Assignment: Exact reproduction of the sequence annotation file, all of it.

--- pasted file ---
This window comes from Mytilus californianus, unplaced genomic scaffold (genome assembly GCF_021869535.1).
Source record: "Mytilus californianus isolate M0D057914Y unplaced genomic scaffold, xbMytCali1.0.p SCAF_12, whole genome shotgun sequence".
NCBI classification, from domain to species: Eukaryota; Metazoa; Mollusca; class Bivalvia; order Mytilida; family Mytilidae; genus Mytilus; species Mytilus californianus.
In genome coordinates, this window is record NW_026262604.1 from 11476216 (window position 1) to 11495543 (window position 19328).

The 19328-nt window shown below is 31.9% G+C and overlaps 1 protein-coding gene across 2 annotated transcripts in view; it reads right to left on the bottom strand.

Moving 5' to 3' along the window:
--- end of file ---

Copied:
This window comes from Mytilus californianus, unplaced genomic scaffold (genome assembly GCF_021869535.1).
Source record: "Mytilus californianus isolate M0D057914Y unplaced genomic scaffold, xbMytCali1.0.p SCAF_12, whole genome shotgun sequence".
NCBI classification, from domain to species: Eukaryota; Metazoa; Mollusca; class Bivalvia; order Mytilida; family Mytilidae; genus Mytilus; species Mytilus californianus.
In genome coordinates, this window is record NW_026262604.1 from 11476216 (window position 1) to 11495543 (window position 19328).

The 19328-nt window shown below is 31.9% G+C and overlaps 1 protein-coding gene across 2 annotated transcripts in view; it reads right to left on the bottom strand.

Moving 5' to 3' along the window: